Material and Method

Rumen liquor samples were collected from the buffaloes (N=10) to explore rumen methanogens diversity. Male fistulated buffaloes used as donor for the rumen liquor samples in this study. Animals were fed on a mixed diet comprising straw and concentrate in the proportion of 70:30. The necessary approval for collection of samples was obtained from the Institute Animal Ethics Committee (25/8/2016-CPCSEA part-I). Approximately, 50ml of digesta including solid and liquid fractions were collected from each animal through fistula and squeezed through double layers of muslin cloths. Aliquots of 15ml of the filtrate were transferred into sterile Eppendorf tubes and placed on the dry ice for transportation to the laboratory. The samples were stored in freezer at -20 °C till processed for the DNA isolation.

DNA Isolation and amplification

DNA from the rumen contents was extracted as per the RBB+C method of Yu and Morrison [25] using a Mini-Bead beater (Biospec, USA) plus column filtration with QIAamp DNA Mini Kit following the manufacturer’s instructions (Qiagen, GmbH). The microbial DNA was quantified with bio-spectrometer (Eppendorf, Germany) and assessed for the quality on 1.2% agarose gel. To explore the rumen methanogens diversity, a PCR (50μl reaction) was performed with DGGE specific primers Arch 344F (GC clamp) ‘GCC GCC CGC CGC GCG CGG CGG GCG GGG CGG GGG CAC GGG GGG ACG GGG ACG AGC AGG CGC GA’ and 522R ‘GWA TTA CCG CGG CKG CTG 3’ to amplify the variable region of the 16S rDNA [26]. Following conditions were maintained during the PCR amplification: initial denaturation 94 ̊C 3min; 94 ̊C 30s, 65 ̊C 30s, 72 ̊C 30s (20 cycles); 94 ̊C 30s, 55 ̊C 30s, 72 ̊C 30s (15 cycles); 72 ̊C 10min followed by holding of amplified product at 4 ̊C.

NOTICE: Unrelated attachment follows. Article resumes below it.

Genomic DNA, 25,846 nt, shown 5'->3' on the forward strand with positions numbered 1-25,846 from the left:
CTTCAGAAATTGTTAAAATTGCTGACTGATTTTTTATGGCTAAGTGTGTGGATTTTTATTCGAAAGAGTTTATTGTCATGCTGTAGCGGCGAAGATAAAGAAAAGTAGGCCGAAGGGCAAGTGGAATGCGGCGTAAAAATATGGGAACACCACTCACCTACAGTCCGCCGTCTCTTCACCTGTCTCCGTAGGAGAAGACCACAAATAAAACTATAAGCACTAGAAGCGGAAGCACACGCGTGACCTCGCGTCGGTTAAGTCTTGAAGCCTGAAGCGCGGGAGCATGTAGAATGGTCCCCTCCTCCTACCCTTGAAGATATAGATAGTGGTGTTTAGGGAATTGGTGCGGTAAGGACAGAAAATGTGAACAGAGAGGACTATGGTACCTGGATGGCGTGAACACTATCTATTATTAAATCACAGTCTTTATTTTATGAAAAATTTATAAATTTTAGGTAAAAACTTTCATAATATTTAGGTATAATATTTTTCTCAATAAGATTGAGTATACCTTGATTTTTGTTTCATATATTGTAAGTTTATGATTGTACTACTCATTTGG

DGGE and sequencing

A 8% polyacrylamide gel was prepared with a denaturant gradient between 30% and 60% urea and formamide. About 30μlamplified sample was loaded in each well and electrophoresed for 18hrs at 60 ̊C using a fixed voltage of 80V. After termination of electrophoresis, the gel was stained with silver solution to visualize the bands. The banding pattern was auto detected and the dendrogram was generated for the lane profiles of the DGGE gel in GelQuest and ClustVis software (SequentiX, Germany). An UPGMA tree was constructed with unweighted pair group method using arithmetic average distance, Dice and bootstraps. The tree was visualized on https://itol.embl.de. The bands were excised using a clean, sharp scalpel and placed into a 1.5ml tube. DNA was eluted from polyacrylamide gel slices according to the method of [27]. Another PCR was setup using eluted samples as template (2μl); however, forward primer i.e. 344F without GC clamp ‘ACG GGG CGC AGC AGG CGC GA’ was used this time; while reverse primer remained the same. The amplification was confirmed by running PCR product on 1.2% agarose gel. Libraries of 16S rDNA of total archea were prepared from PCR product through ligation (pJET vector) and transformation into Escherichia coli KRX competent cell. The amplicons were sent for the sequencing using Sanger chemistry (ABI 3730x1, Applied Biosystems). Sequences were aligned using Codon Code Aligner (version V4.0.4), removed the primer sequences and edited manually maintaining the alignment score above Q20. The sequences from the DGGE bands were aligned along with the references archaeal sequences downloaded from Ribosomal Database Project on CLC Genomics Workbench (v 20.0, Qiagen, Germany). The phylogeny was constructed based on neighbour joining method with Jukes Cantor nucleotide substitution model with 1000 bootstraps. The resultant tree was visualized and annotated on https://itol.embl. de.

Results

Primer pair Arch 344F/522R generated clear PCR products from rumen archaeal samples but did not amplify the bacterial DNA. Amplicons of approximately 200bp lengths were obtained from the amplification of archaeal DNA and no band from the unwanted DNA fragment (non-specific) was observed through visualization on 1.2% agarose gel. In DGGE, DNA strands were separated based on their actual base composition or GC: AT ratio. PCR fragments generated with selected primer pair were analyzed by DGGE (Figure 1). Band patterns with DGGE showed good resolution and separation pattern among the samples. Analysis of DGGE gel showed significant variation in the band patterns among buffalo samples, which revealed the difference in the rumen archaeal community. Rumen samples 1, 2 and 3 were similar in the band pattern and rumen archaeal distribution; while samples 4, 5, 6 and 7 were in close relatedness with sample 8. Sample 9 and 10 were apart from the above two cluster and grouped together as far as band pattern is concerned.